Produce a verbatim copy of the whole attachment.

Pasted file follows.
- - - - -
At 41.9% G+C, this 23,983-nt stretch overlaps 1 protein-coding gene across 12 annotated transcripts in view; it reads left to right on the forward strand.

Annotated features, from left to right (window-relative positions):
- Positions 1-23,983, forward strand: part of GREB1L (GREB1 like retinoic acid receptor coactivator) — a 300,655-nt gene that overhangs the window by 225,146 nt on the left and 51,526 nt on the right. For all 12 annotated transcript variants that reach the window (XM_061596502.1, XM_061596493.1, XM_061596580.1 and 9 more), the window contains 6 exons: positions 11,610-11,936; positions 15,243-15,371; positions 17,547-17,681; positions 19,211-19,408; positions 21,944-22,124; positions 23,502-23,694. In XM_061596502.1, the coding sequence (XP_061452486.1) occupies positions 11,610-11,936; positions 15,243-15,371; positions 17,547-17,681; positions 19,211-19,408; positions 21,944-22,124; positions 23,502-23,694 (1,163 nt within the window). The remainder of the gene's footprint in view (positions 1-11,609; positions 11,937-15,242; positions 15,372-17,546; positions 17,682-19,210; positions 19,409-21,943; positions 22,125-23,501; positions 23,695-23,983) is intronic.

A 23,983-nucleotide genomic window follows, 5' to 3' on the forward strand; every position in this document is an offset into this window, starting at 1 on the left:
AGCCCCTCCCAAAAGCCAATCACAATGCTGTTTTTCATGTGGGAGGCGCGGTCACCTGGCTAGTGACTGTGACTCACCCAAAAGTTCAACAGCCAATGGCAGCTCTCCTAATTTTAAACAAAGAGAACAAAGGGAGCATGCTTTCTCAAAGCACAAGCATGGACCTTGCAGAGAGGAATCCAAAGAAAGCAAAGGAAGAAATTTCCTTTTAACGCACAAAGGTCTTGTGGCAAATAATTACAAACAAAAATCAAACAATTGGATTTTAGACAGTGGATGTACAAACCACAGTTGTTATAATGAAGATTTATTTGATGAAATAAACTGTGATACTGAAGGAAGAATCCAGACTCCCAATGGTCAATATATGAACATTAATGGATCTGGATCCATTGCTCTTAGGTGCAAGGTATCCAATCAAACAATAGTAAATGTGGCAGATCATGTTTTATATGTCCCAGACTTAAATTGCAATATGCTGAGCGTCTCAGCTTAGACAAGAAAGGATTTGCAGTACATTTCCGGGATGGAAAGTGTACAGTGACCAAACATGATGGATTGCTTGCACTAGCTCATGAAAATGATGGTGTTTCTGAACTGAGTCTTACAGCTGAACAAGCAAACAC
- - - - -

At 41.9% G+C, this 23,983-nt stretch overlaps 1 protein-coding gene across 12 annotated transcripts in view; it reads left to right on the forward strand.

Annotated features, from left to right (window-relative positions):
- Positions 1-23,983, forward strand: part of GREB1L (GREB1 like retinoic acid receptor coactivator) — a 300,655-nt gene that overhangs the window by 225,146 nt on the left and 51,526 nt on the right. For all 12 annotated transcript variants that reach the window (XM_061596502.1, XM_061596493.1, XM_061596580.1 and 9 more), the window contains 6 exons: positions 11,610-11,936; positions 15,243-15,371; positions 17,547-17,681; positions 19,211-19,408; positions 21,944-22,124; positions 23,502-23,694. In XM_061596502.1, the coding sequence (XP_061452486.1) occupies positions 11,610-11,936; positions 15,243-15,371; positions 17,547-17,681; positions 19,211-19,408; positions 21,944-22,124; positions 23,502-23,694 (1,163 nt within the window). The remainder of the gene's footprint in view (positions 1-11,609; positions 11,937-15,242; positions 15,372-17,546; positions 17,682-19,210; positions 19,409-21,943; positions 22,125-23,501; positions 23,695-23,983) is intronic.

A 23,983-nucleotide genomic window follows, 5' to 3' on the forward strand; every position in this document is an offset into this window, starting at 1 on the left:
AGCCCCTCCCAAAAGCCAATCACAATGCTGTTTTTCATGTGGGAGGCGCGGTCACCTGGCTAGTGACTGTGACTCACCCAAAAGTTCAACAGCCAATGGCAGCTCTCCTAATTTTAAACAAAGAGAACAAAGGGAGCATGCTTTCTCAAAGCACAAGCATGGACCTTGCAGAGAGGAATCCAAAGAAAGCAAAGGAAGAAATTTCCTTTTAACGCACAAAGGTCTTGTGGCAAATAATTACAAACAAAAATCAAACAATTGGATTTTAGACAGTGGATGTACAAACCACAGTTGTTATAATGAAGATTTATTTGATGAAATAAACTGTGATACTGAAGGAAGAATCCAGACTCCCAATGGTCAATATATGAACATTAATGGATCTGGATCCATTGCTCTTAGGTGCAAGGTATCCAATCAAACAATAGTAAATGTGGCAGATCATGTTTTATATGTCCCAGACTTAAATTGCAATATGCTGAGCGTCTCAGCTTAGACAAGAAAGGATTTGCAGTACATTTCCGGGATGGAAAGTGTACAGTGACCAAACATGATGGATTGCTTGCACTAGCTCATGAAAATGATGGTGTTTCTGAACTGAGTCTTACAGCTGAACAAGCAAACAC